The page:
Huntington’s disease is a rare brain disorder in which complaints get worse and death is inevitable. Due to lack of familiarity with the disease, there is also a lot of misunderstanding. To change that, the vacancy platform Zorgnet Limburg has made a documentary on the genetic disease.
“This is very important,” says Maria Stephens of Brunssum. She has Huntington’s disease and visits a day treatment for people with the condition at the Land van Horne care institution in Weert twice a week.
Huntington’s disease is caused by a deviation from a specific gene. As a result, the body begins to make movements while people do not want to. Moreover, speaking and swallowing can become increasingly difficult. People’s behavior can also change due to illness. Then the body continues to deteriorate until the patient dies. “People who don’t know what it is think I am drunk,” says a Brunsom patient. “And when you hear people talk about you, it hurts very, of course.”
Through the Sick Society, even T-shirts and buttons are available stating that people are not drunk, but sick. It indicates how little information is available about this rare disease. Stevens thinks it’s important for this to change. She is therefore the lead actress in the new documentary Zorgnet Limburg. Through this documentary, the job vacancy platform not only aims to raise awareness of this disease but also aims to get people excited about a career in healthcare.
Do not brake
The numbers show the disease is rare. There are about 1,700 Huntington patients across the country. “In addition, there are six to nine thousand other risk carriers,” says Joyce Hefels, the Huntington Project Leader in Land Van Horn. “These are the people who have a 50 percent chance of getting sick.”
According to Heyvels, symptoms usually start in people between the ages of 35 and 45. “You can see the movements, but they can also have an effect on your cognitive ability and behavior. Then it takes an average of another 15-20 years before someone dies. Sometimes it might take longer, but it’s impossible to stop.” Disease: A number of symptoms can be treated with physical therapy or occupational therapy. ”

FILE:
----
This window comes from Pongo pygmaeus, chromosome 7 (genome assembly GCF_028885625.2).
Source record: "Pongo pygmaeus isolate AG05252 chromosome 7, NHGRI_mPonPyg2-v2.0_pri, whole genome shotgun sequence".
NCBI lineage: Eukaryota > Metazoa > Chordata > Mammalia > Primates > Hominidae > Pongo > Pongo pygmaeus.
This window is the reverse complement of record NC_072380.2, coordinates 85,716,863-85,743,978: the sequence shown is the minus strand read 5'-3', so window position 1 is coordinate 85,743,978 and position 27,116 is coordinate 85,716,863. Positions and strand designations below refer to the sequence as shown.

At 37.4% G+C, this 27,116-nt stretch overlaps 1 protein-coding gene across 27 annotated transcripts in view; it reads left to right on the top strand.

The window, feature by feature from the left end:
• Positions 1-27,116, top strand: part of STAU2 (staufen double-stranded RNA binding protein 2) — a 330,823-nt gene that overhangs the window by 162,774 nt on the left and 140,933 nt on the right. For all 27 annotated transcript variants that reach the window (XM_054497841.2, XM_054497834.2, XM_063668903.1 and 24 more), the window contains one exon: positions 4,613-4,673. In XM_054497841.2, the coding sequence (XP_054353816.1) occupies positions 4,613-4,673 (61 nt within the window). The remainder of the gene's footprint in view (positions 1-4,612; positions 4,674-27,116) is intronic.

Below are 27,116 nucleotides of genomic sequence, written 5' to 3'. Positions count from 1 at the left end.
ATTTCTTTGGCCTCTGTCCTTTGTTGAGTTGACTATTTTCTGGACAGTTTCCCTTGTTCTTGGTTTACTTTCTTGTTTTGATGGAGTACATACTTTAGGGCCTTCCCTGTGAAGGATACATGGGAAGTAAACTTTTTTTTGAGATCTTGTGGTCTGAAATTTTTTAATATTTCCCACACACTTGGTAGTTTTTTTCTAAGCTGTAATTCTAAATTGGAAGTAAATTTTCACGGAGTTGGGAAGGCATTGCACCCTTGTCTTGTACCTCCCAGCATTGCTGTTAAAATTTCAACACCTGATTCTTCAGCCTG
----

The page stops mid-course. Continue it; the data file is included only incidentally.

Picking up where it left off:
According to case manager Tania Peters, the disease affects “completely human beings”. “Physically and mentally. Here and now it is getting harder for them.”
Stevens was 50 when she first started showing symptoms, but she had known for a long time that she would one day get sick. “I tested myself at a young age, but I regret it then. With the slightest complaint I thought it started. It could start at the age of thirty, but also at the age of 60. So I know you’re going to get it and say the disease has a huge impact. Stevens had kids.” At a young age, she admits, it’s not an easy choice. After all, the disease is hereditary. ”My daughter was tested and got a good result. But my son, on the other hand, does not want to know. “
De Brunsum is also very vocal about death. “I have consciously registered that I want euthanasia if it no longer actually works,” she says. “My brother also lives here in the ward. He can no longer make this choice on his own due to the clinical picture.”
Stevens is happy to have a place like the Huntington Division in Land Van Horn. “Here you do not have to explain anything about the disease and you will get all the help. It is also good to be in contact with colleagues who are struggling,” she says. The Weert Knowledge Center was developed between 2010 and 2013 into one of the Seven Huntington Centers in the Netherlands.
“Until the early 1990s, Huntington could not be determined by testing,” says social worker Williki Van Mock. “Only then did it become known on the basis of symptoms. In previous years, there were no wards like Land van Horne. The Huntington Center in Vert housed 24 permanent residents. There is also daily treatment with a maximum of eight patients per day.” Here they receive information about the disease. And instructions. Plus, we routinely teach them about things to stay independent for as long as possible. “
One of the patients who eventually switched to the residential group by day treatment is Gaby Joosten from Schinveld. She was 29 years old when she was diagnosed with the disease. “I found it very difficult at first, but now I try to have a good day every day,” she says. Fourteen years later, the symptoms of the disease were clearly visible in Joosten. Like Stevens, she is also very open about her illness. “People can only chat with me,” she says.
Bart Holcher documentary on Maria Stevens and Huntington’s illness, commissioned by Zorgnet Limburg, will be broadcast on L1 TV on Sunday April 11th at 10:43 am and will be played at 14:27, 16:44, 17:13 and 10:13 pm.